Dublin Zoo Welcomes Two Asian Lioness Cubs

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Dublin Zoo Welcomes Two Asian Lioness Cubs

Friday, 11 May 2012

Dublin Zoo is delighted to introduce two female Asian lion cubs to the newly developed Asian Forests habitat. This is the first time Dublin Zoo has been home to Asian lions and the new development marks the beginning of a very significant international breeding programme.

Asian lions are critically endangered in the wild with only 400 remaining. The entire wild population of these lions can be found in one place – the Gir Forest in India. Dublin Zoo took inspiration from the Gir Forest in creating and designing the new Asian Forests habitat.

The lionesses are 19-month old sisters from Mulhouse Zoo in France and are only beginning to venture out into their new habitat this week.

To celebrate their arrival, Dublin Zoo is inviting people to suggest names for the pair of female lions based on their Indian origin. Suggestions will be accepted through the Dublin Zoo Facebook page (www.facebook.com/dublinzoo), email info@dublinzoo.ie or by post.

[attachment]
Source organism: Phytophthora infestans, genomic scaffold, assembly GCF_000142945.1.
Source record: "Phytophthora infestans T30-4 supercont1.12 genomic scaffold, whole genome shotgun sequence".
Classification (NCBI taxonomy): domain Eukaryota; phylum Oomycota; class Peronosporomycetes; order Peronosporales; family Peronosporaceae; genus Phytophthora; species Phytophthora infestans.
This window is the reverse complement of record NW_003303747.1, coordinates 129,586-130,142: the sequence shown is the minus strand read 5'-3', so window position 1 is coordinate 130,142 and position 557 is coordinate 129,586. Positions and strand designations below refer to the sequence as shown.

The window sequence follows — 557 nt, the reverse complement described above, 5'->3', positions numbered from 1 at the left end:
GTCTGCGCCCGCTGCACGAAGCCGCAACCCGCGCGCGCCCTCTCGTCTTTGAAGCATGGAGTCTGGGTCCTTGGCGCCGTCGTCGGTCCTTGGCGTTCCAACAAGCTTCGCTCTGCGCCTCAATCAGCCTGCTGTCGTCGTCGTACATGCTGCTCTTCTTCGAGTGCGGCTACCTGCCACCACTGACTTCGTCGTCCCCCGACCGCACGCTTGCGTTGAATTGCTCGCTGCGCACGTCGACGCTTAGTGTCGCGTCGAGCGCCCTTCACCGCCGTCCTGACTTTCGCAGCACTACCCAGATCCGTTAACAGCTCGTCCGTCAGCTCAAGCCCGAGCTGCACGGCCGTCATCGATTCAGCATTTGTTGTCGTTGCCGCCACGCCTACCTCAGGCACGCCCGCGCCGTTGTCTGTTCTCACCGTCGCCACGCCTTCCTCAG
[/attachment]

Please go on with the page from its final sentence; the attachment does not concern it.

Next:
As part of the international breeding programme, Dublin Zoo will be welcoming a male lion into the habitat in the next six months. It is hoped that once introduced, the lion and lionesses will mate and breed thereby increasing the population of this highly endangered species.


Asian Forests at Dublin Zoo

The concept for the new Asian Forests at Dublin Zoo was inspired by the Gir forest of India and the Sumatran forest of Indonesia.

The Gir Forest encompasses a very dry forest with a mix of deciduous trees and diverse flora and fauna. The lion habitat reflects this environment and gives the lions necessary diversity to encourage natural behavior as well as breeding.

Dublin Zoo’s pair of Sumatran tigers also have a new habitat within the Asian Forests. Inspired by the rainforest of Sumatra in Indonesia the tiger habitat simulates this colder tropical habitat with a river stream and river ponds for the tigers to swim. This environment also presents complexity to the tigers to facilitate natural behavior.



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